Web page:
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A new report by nonprofit group Tracking Exposed has found that TikTok's platform in Russia is awash in pro-war propaganda supporting the country’s invasion of Ukraine, despite the social media company’s attempts to restrict such content in the country.
On March 6, TikTok announced a ban on new content uploads in Russia in response to the Putin regime’s anti-free speech “fake news” law, which seeks to quell opposition to the invasion of Ukraine. Yet Tracking Exposed identified a nearly three-week period in which the ban was inconsistently applied and Russian users were able to post new content on the video-sharing app. And with TikTok also banning content from outside of the country, its platform in Russia has been inundated with pro-war propaganda as a result.
By tracking hashtag use on TikTok, the digital rights group found after the ban was announced, 93.5% of war-related content created in Russia was in favor of the invasion, while only 6.5% opposed it. Before TikTok’s ban, the balance of pro-war to anti-war content was “roughly equal,” according to Tracking Exposed.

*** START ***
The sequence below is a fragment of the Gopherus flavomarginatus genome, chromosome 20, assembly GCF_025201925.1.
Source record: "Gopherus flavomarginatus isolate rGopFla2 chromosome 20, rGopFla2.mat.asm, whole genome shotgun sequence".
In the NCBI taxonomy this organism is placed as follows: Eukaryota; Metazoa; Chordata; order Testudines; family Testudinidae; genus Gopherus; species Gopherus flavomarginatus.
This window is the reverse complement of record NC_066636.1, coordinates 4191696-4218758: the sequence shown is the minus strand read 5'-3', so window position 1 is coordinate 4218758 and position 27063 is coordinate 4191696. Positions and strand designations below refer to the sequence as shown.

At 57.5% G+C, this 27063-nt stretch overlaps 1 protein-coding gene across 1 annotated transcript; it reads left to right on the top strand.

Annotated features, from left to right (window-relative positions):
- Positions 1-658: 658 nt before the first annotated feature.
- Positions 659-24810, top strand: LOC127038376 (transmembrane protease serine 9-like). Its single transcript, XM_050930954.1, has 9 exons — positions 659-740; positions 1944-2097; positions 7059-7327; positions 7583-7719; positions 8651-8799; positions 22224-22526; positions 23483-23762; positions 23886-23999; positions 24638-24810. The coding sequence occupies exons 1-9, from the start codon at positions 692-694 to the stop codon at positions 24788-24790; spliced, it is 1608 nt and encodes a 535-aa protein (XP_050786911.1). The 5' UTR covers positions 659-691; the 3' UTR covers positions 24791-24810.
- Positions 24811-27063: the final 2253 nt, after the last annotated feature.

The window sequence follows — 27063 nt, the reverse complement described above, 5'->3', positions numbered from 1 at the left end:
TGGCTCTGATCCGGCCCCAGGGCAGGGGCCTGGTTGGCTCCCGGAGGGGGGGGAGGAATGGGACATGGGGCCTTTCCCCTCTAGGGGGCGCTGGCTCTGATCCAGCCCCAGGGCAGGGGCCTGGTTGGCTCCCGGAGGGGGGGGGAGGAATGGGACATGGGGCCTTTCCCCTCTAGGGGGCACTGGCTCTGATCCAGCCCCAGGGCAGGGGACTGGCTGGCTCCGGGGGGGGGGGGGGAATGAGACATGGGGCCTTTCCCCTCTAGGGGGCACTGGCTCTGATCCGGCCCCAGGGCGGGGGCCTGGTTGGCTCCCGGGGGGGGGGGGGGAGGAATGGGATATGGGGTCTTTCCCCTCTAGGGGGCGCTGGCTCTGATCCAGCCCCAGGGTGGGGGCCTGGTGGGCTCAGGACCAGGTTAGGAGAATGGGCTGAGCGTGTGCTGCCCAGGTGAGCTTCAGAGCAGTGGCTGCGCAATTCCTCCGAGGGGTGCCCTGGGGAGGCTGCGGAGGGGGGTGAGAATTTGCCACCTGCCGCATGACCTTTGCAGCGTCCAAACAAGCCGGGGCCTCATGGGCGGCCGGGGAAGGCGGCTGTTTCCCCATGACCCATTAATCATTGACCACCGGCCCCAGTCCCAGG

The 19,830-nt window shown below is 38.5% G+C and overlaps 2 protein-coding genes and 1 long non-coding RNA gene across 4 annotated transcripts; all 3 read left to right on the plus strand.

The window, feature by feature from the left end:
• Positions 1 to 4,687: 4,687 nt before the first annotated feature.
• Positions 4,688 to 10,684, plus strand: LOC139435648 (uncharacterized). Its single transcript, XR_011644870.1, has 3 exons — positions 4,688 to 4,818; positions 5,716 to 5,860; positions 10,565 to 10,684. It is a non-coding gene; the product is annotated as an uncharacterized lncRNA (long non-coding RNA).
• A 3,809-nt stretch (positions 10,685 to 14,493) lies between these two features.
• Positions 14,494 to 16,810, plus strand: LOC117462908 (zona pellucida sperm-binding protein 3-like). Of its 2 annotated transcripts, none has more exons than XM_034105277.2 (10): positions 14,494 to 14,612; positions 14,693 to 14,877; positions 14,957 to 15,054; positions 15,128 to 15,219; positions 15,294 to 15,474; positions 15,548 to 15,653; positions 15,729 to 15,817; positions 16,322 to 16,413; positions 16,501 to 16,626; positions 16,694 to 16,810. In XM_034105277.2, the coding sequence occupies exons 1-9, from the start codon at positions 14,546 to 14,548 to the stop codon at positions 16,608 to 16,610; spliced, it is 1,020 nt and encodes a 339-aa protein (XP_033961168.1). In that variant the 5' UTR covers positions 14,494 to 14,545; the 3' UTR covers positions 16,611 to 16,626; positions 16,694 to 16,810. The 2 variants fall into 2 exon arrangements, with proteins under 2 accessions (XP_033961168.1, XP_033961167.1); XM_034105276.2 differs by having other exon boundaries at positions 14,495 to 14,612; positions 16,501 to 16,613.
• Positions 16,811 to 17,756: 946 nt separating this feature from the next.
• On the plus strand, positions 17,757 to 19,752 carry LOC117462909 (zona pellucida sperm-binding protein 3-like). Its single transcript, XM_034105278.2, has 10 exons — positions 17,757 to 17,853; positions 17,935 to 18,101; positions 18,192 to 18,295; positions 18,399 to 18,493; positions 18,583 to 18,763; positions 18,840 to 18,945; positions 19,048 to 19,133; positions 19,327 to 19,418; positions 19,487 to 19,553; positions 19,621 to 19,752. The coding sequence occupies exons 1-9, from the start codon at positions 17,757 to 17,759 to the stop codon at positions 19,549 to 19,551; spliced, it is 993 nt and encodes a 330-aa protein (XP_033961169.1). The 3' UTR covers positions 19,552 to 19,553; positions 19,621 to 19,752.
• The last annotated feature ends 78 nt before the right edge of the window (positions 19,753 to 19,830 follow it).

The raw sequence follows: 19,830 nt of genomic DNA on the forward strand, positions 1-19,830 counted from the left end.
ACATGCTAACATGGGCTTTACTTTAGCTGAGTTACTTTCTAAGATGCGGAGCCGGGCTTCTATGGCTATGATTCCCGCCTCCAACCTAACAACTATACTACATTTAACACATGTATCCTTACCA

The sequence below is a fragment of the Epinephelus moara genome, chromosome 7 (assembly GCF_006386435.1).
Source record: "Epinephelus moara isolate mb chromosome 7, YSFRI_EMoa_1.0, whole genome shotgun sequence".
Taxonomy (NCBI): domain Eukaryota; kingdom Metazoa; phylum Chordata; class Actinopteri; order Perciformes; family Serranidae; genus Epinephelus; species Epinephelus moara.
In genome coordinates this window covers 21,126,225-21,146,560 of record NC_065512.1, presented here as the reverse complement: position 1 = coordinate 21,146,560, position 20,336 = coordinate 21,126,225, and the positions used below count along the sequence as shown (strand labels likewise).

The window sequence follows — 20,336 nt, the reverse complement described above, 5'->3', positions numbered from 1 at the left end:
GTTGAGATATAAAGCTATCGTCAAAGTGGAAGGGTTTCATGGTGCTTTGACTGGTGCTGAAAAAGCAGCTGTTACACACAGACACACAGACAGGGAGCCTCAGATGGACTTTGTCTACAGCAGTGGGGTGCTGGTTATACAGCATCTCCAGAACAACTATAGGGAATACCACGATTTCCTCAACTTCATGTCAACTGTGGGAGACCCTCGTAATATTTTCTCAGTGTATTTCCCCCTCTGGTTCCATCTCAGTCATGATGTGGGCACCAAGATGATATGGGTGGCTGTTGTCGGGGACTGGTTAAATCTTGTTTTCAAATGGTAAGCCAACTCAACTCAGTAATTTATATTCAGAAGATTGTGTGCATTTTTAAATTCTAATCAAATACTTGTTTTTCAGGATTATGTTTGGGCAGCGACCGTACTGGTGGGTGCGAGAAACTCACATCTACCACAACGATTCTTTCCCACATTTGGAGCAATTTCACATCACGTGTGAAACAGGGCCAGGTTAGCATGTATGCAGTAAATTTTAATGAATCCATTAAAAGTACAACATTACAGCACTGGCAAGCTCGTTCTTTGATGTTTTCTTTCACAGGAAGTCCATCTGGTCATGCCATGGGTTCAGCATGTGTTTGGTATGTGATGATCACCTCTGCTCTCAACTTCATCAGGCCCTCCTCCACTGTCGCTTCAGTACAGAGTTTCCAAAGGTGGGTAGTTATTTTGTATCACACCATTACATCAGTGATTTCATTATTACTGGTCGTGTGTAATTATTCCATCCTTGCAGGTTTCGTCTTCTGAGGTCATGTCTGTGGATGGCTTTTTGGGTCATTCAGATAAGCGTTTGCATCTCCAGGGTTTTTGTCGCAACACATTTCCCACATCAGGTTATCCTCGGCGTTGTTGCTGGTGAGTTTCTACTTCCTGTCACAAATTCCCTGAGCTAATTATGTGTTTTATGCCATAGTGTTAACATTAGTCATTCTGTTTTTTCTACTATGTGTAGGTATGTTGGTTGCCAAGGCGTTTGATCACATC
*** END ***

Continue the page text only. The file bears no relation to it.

The Chinese-owned app, which houses its U.S. headquarters in Culver City, did not properly implement its ban until March 26, the report noted. Now, with new uploads from inside Russia not possible and uploads from outside of the country banned, TikTok’s Russian platform is a sea of pro-war content—one that shuts users off from the realities of the war.
“Now, Russians are left with a frozen TikTok, dominated by pro-war content,” Tracking Exposed co-director Marc Faddoul said in a statement. “There will be no ‘Russian Spring’ on TikTok."
A TikTok spokesperson told the Washington Post that the company “has not made any changes to our service in Russia since March 6,” but acknowledged that “with respect to implementation, we continue working to enforce those changes.”
Alex Stamos, director of the Stanford Internet Observatory, told the Post that the Chinese government’s close ties to Russia may have influenced Chinese parent company ByteDance’s approach to TikTok’s policies. The spokesperson for TikTok denied Stamos’ sentiment.Since Russia invaded Ukraine in late February, TikTok has come under fire for spreading misinformation about the conflict, including false and misleading clips on its platform that deploy deceptively edited footage and audio.